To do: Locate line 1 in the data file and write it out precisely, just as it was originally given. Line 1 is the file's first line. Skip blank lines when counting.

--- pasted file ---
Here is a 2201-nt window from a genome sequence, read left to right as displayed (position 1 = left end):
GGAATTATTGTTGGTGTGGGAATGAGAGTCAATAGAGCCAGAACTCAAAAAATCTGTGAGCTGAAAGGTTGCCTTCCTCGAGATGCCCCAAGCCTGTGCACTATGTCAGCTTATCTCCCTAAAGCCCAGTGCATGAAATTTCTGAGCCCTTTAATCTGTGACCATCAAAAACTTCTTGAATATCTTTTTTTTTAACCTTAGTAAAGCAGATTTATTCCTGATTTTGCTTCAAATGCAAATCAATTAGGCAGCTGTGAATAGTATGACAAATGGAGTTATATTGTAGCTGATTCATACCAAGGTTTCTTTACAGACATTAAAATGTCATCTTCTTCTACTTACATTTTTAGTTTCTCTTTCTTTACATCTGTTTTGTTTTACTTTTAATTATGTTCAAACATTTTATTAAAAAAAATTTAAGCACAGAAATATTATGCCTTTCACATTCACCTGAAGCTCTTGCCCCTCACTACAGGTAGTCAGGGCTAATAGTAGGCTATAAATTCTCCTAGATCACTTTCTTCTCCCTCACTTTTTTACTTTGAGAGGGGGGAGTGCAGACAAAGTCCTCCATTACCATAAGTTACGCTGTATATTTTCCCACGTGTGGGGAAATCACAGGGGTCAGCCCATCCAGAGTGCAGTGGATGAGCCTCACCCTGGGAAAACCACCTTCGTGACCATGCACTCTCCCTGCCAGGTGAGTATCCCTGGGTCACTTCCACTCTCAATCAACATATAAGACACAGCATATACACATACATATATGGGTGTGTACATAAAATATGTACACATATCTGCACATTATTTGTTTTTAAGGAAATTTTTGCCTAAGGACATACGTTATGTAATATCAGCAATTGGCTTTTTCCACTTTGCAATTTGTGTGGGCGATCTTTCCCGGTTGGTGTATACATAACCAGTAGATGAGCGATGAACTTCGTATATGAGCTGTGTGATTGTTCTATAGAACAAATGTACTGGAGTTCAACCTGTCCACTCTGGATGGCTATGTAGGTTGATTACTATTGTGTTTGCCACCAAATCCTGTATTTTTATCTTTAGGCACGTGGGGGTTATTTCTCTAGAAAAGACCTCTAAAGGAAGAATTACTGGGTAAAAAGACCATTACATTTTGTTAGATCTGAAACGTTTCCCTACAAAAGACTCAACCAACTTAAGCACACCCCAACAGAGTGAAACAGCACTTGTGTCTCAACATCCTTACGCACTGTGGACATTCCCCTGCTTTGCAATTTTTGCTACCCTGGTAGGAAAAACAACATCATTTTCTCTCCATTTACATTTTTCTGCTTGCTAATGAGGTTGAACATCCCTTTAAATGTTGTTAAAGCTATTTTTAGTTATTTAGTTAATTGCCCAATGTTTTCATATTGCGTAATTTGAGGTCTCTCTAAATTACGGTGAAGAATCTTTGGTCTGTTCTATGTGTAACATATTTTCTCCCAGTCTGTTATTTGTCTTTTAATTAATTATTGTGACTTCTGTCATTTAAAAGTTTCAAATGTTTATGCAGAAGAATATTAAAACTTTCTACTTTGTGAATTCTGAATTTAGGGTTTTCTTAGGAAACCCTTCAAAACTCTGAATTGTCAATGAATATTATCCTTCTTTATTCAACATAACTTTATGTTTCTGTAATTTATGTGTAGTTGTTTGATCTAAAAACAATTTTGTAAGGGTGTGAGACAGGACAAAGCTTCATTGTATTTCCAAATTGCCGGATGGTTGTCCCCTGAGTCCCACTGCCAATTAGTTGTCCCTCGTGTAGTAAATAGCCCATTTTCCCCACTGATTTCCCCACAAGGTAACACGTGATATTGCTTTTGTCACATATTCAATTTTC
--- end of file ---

Here is a 2201-nt window from a genome sequence, read left to right as displayed (position 1 = left end):